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Controls on Chlorite Coatings in Shallow Marine Sandstone Reservoirs: An Illustration From the Mid-Jurassic of Norway

Lafont, Francois1; Matthews, James C.2; Capron, Alexis3; Schulbaum, Laurent4
1Clastic Sedimentology, TOTAL SA, Pau, France.
2Inorganic Geochemistry, TOTAL SA, Pau, France.
3Geosciences Division, TOTAL Gabon, Port Gentil, Gabon.
4Geosciences Division, TOTAL Indonesie, Balikpapan, Indonesia.

Grain-coatings can preserve good reservoir properties in deeply buried sandstones. The coatings inhibit quartz diagenesis by precluding nucleation of overgrowths on quartz grains. A common case is clay coating by chlorite.

This study is focussed on Victoria, a large gas accumulation in the Jurassic of the Halten Terrace, in the Norwegian Sea. Core data have allowed a detailed study of chlorite coating distribution. Coating formation is a very early process that was initiated during sediment deposition: Precipitation occurred where salt and fresh waters mixed, in deltaic to estuarine areas.

The development of the coatings follows a sequence stratigraphic forcing. They are better developed in the early transgressive units than in the regressive ones. During regression, with a prevailing deltaic setting, the fresh water tended to be flushed seaward. Thus, the mixing should have occurred in plumes at the sea surface away from the sand deposition area. During early transgressive periods, the salt water invaded further up the delta plain, mixing occurred higher on the profile and precipitation occurred directly within the channels and bars.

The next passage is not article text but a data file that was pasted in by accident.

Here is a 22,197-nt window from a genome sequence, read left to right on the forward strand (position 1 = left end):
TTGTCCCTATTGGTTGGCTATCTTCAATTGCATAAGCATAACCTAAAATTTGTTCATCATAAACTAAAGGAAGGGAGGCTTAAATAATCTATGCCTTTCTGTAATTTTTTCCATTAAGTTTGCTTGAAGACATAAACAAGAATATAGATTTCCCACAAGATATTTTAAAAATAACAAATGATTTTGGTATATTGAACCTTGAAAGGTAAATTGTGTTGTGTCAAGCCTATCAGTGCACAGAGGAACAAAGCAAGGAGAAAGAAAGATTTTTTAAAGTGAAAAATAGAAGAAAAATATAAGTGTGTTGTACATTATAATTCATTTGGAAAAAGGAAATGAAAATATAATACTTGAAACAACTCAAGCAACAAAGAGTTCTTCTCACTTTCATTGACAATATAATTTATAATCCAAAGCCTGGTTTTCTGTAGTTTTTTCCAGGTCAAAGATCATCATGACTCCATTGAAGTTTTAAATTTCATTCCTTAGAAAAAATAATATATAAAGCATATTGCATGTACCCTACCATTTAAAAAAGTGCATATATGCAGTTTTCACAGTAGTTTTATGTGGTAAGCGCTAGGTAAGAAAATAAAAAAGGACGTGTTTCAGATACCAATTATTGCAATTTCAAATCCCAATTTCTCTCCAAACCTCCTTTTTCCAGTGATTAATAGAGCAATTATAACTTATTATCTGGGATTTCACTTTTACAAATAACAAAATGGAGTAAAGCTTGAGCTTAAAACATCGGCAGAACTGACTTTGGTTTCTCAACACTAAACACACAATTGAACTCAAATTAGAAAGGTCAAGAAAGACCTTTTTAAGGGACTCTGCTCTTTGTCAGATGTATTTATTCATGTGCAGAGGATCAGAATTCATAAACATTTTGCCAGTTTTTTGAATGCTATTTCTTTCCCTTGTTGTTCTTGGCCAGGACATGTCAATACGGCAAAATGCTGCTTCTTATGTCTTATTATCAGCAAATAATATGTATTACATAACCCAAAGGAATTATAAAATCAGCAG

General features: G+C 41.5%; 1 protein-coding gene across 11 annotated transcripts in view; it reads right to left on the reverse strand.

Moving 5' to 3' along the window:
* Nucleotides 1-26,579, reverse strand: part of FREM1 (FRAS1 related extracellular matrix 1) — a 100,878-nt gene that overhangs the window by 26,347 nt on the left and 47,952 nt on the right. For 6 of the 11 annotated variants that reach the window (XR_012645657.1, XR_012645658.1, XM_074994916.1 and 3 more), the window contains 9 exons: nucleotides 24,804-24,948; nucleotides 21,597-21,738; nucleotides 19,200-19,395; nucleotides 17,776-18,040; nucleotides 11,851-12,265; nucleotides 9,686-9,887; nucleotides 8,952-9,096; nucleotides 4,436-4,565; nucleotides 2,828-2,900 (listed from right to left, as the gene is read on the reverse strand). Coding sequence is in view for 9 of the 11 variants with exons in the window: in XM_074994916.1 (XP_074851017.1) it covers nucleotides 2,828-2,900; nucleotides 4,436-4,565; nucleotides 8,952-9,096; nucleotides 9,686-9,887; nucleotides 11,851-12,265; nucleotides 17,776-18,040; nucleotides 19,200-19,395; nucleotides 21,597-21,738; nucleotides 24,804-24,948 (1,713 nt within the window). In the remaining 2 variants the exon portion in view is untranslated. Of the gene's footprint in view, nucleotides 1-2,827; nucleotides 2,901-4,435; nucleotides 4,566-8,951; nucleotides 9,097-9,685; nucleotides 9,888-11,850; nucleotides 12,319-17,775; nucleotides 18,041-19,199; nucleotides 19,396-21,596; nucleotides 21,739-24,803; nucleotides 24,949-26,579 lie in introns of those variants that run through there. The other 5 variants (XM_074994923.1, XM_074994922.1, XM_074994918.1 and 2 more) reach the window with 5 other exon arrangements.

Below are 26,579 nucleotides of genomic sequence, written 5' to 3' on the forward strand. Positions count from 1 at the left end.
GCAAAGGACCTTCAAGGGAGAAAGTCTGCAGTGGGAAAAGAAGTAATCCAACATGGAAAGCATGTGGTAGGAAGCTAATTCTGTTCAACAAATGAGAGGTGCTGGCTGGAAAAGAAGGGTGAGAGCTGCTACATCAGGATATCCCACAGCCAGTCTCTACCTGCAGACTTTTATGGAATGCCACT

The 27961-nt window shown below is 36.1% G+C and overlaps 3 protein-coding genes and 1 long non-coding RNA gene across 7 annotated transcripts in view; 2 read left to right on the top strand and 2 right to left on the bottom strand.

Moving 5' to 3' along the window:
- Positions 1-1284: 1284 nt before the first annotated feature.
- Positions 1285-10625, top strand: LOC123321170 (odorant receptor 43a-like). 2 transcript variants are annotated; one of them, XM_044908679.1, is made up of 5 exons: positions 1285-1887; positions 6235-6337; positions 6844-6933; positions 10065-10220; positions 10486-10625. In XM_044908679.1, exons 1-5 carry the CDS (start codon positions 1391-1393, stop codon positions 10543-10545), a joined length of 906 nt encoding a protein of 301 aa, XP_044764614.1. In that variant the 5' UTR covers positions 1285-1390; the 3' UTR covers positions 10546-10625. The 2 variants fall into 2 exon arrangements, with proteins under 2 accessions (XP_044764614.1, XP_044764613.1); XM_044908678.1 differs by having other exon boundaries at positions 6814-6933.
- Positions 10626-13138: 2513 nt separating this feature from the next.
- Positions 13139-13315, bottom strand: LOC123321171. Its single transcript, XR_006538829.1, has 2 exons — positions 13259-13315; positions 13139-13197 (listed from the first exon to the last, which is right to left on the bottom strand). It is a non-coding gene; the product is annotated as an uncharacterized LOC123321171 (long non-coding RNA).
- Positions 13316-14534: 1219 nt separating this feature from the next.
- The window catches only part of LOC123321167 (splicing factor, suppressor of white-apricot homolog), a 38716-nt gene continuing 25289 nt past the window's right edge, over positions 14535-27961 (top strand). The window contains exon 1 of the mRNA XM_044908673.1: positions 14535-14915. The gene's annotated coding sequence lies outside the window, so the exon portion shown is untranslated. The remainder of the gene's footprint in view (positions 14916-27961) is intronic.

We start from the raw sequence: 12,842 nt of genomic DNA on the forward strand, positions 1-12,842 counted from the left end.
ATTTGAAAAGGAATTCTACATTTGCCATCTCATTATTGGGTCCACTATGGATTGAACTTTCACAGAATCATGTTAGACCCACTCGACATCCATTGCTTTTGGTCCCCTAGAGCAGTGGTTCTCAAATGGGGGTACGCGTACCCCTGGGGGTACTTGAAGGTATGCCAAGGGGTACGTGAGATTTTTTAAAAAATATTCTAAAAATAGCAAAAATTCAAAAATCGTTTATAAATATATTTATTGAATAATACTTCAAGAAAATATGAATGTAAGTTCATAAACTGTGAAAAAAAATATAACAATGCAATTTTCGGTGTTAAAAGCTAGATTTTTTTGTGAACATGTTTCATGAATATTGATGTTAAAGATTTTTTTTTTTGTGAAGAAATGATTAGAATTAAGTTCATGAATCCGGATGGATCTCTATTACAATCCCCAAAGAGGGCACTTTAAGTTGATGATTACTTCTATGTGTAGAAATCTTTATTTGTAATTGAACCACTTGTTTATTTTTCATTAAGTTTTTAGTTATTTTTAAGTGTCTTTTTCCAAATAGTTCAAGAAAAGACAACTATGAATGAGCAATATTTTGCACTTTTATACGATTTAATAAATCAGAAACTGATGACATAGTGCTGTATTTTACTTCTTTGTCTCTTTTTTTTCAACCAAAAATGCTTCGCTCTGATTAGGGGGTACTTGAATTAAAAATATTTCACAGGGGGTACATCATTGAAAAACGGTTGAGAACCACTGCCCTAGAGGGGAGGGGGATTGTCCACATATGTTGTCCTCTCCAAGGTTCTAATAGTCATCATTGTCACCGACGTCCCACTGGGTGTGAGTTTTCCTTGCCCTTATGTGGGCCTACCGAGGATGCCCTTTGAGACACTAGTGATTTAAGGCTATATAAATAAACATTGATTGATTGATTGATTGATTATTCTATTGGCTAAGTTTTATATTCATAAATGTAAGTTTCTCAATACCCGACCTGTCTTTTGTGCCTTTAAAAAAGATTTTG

In the best preserved reservoirs, the Victoria data show that for a given porosity, the channel sandstones are more permeable than the bar ones. It is explained by the coarser grain size of the channels fills, thus with larger pore throats leading to better permeability than in the bar sands. At this scale, the basic control on reservoir quality is the depositional environment.

The most permeable facies of the Victoria cores are found in a coarse cross-bedded unit which cut into fine-grained lagoon / bay series. It is interpreted as a lowstand channel cut during a 4th order sea level fall. As it was linked to an allocyclic process, it stood stable for a longer duration than the autocyclic channels and then underwent more extensive coating.

In conclusion, the efficiency of porosity preservation by chlorite coating in these shallow marine clastic reservoirs is controlled by both autocyclic and allocyclic processes. At first order, sequence stratigraphy explains the stratigraphic distribution of the preserved reservoirs. At a more detailed scale, differences in depositional sub-environments control the variations in reservoir quality.

This work is published with the kind permission of TOTAL Norge, operator of PL211, Statoil and ENI Norge.


AAPG Search and Discovery Article #90155©2012 AAPG International Conference & Exhibition, Singapore, 16-19 September 2012